Presidential beards and glabrousness

Randy Riley - Contributing Columnist

One of the most famous stories about Abraham Lincoln involves an 11-year-old girl named Grace Bedell.

Young Grace was from a family that was politically active and outspoken. Her father endorsed the 1860 Republican candidate, Lincoln, in his campaign against the three other candidates; Southern Democrat John Breckenridge, Constitutional Union candidate John Bell, and Democrat Stephen Douglas. Possibly because of her father’s influence, Grace strongly admired and supported Abraham Lincoln — except for his face.

One day, her father gave Grace a campaign picture of Lincoln and his running mate, Hannibal Hamlin. Grace looked at the thin, angular appearance of Lincoln’s face and decided he needed a beard. So, she wrote him a letter and told him exactly that. In her letter, she told him, “All the ladies like whiskers and they would tease their husbands to vote for you and then you would be President.”

Apparently, to court the female vote, Abraham Lincoln started growing a beard. By the time he won the election and arrived in Washington D.C. to be sworn in, Lincoln was sporting his now famous chin-whiskers.

The following information about beards was found on the internet website Wikipedia. As usual the writers of Wikipedia articles get a lot more technical and detailed than is ever needed.

“A beard is the collection of hair that grows on the chin, cheeks or neck of humans and some non-human animals. In humans, usually only pubescent or adult males are able to grow beards.

“From an evolutionary viewpoint the beard is a part of the broader category of androgenic hair. It is a vestigial trait from a time when humans had hair on their face and entire body like the hair on gorillas.

“Since hair bore parasitic bugs and ticks, as humans evolved they lost more hair, due to the advantage that a more glabrous body prevented parasitic bugs.”

OK, I had to look up the word glabrous. It means smooth and free of hair. By that definition, up until a month ago I could have been described as having a glabrous face. Then, I went on vacation for a week and decided to take a week off from shaving. I am no longer glabrous. My wife says I just look scruffy.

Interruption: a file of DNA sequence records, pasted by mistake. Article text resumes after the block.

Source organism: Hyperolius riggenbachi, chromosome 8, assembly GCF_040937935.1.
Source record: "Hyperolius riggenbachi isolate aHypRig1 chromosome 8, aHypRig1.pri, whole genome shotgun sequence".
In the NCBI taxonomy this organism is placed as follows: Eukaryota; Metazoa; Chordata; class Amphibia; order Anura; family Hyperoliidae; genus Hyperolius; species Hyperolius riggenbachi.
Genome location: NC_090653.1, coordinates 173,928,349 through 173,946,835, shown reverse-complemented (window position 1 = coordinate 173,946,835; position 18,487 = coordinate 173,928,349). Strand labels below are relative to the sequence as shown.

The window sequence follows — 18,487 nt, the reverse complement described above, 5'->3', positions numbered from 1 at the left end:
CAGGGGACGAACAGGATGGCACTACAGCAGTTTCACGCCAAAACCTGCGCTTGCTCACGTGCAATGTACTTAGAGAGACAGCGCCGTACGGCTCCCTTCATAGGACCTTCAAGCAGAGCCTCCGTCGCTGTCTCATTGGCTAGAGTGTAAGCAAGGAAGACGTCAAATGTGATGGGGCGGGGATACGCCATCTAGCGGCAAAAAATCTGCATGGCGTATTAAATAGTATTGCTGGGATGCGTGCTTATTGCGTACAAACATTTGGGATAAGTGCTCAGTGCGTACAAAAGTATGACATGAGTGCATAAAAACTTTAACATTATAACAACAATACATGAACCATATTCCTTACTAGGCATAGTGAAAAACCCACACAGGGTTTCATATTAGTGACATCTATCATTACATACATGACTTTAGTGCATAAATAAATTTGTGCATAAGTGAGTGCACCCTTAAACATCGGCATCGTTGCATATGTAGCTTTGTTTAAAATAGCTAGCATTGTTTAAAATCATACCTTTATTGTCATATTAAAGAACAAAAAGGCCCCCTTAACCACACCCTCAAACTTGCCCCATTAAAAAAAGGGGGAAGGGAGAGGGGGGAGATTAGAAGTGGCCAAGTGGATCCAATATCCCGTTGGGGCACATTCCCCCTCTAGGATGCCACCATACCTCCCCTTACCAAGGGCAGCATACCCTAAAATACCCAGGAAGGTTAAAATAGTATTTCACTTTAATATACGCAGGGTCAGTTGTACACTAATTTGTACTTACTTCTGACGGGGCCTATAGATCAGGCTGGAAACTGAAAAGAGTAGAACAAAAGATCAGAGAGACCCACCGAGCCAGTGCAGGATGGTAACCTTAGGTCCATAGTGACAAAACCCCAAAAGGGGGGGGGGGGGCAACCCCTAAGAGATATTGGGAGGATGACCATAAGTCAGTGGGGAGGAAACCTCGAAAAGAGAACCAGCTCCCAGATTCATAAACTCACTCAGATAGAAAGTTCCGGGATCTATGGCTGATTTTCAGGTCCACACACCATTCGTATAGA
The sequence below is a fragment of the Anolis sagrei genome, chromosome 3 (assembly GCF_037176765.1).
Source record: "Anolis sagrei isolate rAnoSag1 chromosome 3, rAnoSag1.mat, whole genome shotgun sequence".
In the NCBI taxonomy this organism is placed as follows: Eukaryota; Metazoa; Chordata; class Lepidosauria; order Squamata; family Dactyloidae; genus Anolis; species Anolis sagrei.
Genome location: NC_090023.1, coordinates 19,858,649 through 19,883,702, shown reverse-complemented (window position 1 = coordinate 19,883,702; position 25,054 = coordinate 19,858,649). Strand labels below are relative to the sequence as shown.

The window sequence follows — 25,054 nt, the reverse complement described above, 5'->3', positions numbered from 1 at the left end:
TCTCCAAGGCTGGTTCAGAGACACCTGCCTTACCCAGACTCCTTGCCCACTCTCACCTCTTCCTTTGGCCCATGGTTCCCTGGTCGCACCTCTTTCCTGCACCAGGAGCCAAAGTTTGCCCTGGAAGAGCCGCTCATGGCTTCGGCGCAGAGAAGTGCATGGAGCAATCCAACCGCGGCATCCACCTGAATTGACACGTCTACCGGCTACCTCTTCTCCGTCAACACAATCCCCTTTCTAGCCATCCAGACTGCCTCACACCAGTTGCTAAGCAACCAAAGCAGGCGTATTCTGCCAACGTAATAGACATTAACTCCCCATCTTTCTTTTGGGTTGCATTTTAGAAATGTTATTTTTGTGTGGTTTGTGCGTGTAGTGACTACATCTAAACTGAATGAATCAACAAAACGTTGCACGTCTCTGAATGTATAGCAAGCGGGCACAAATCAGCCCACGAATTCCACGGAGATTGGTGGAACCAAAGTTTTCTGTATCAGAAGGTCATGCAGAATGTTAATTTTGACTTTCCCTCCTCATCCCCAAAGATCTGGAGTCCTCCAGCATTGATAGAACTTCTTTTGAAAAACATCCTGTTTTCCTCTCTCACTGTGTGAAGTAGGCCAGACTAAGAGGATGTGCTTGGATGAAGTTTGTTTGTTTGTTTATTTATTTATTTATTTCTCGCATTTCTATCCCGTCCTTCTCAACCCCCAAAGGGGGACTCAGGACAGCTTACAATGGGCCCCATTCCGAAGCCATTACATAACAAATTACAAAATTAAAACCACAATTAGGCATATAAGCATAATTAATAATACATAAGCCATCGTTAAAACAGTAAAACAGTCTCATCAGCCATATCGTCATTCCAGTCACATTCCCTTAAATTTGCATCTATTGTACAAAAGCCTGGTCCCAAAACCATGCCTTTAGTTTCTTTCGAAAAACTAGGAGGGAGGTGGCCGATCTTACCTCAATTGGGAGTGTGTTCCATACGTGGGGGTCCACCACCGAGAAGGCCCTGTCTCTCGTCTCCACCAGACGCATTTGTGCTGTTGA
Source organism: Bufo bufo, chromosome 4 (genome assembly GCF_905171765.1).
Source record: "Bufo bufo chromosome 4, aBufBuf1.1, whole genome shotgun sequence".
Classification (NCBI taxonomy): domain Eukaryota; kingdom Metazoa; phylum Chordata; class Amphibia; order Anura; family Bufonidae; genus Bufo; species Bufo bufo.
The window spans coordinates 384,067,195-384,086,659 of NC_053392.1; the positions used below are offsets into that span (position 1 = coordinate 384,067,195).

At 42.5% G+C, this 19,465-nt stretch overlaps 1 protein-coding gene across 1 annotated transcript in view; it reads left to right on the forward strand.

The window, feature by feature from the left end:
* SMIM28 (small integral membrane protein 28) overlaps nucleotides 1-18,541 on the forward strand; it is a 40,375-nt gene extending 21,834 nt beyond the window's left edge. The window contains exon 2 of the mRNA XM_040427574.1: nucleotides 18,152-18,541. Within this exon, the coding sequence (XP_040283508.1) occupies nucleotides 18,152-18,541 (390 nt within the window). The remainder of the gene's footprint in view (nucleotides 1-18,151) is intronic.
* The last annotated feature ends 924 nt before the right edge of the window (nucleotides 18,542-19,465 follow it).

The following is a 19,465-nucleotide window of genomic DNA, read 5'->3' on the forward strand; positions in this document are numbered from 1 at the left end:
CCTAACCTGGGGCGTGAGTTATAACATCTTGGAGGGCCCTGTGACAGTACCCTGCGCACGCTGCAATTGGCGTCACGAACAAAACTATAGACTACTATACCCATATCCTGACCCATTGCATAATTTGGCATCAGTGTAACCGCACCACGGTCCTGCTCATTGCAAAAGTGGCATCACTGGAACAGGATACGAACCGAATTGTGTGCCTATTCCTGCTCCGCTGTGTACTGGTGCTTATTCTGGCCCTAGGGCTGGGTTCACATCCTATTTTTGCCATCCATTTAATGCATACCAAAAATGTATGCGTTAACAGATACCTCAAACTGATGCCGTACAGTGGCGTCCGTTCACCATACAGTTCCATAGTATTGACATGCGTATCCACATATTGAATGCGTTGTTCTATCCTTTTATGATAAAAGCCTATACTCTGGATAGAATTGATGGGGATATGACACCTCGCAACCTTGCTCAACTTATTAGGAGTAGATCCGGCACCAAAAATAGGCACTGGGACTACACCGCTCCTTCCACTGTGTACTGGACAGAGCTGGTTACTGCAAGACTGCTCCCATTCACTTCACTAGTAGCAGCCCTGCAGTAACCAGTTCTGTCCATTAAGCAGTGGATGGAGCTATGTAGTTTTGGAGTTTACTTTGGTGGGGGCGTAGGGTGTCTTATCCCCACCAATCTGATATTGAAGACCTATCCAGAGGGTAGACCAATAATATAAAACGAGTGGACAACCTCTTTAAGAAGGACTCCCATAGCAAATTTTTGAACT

There are any number of reasons to grow a beard. Winter beards are common. When I was much younger and my beard grew out reddish brown, I would stop shaving every year as soon as I saw the first snowflake. The beard grew until I saw the first robin of spring. For several years, it became a winter ritual.

Recently, a new reason for not shaving has developed. It’s called No-shave-November or Noshember for short. People (men and women) are allowed to shave on Oct. 31, but until Dec. 1 they commit not to allow a razor to touch their skin. In some places Noshember is called Movember (really, you can’t make up this silliness). The difference is that Moshember advocates only grow a moustache – not a full beard.

There is a reason for these two hairy, November events. Men (and women) who chose not to shave during November, also commit to raise money for men’s health issues, specifically funding research to find a cure for prostate cancer. It sounds like a good reason not to shave and an excellent reason to raise funds for cancer research.

Unlike Abe Lincoln, I didn’t receive any correspondence from a child regarding whether I should have a beard or not. During our week-long golf trip to Myrtle Beach in March, I just decided not to shave. A week later I had a beard. Now, a month later, I have to trim this old-gray-beard occasionally.

Maybe it is appropriate. Lincoln grew a beard just before becoming President. I grew a beard just after becoming President of City Council. That is where most similarities between Lincoln and Riley end.

Mary Todd reportedly liked Abe’s beard. Debbie definitely does not like my new beard. The grandkids seem to enjoy Pappy’s fuzzy-face. Thus far, I’ve managed to avoid parasitic bugs and ticks. Last week, I was told that I have a Hemingway-thing going. I’ll take that as a compliment.

I’m sure that some morning when I reach up to scratch my chin and it scratches me back, I’ll shave. Until then, I’ll be anything but glabrous.

Randy Riley is President of Council of Wilmington.

Randy Riley

Contributing Columnist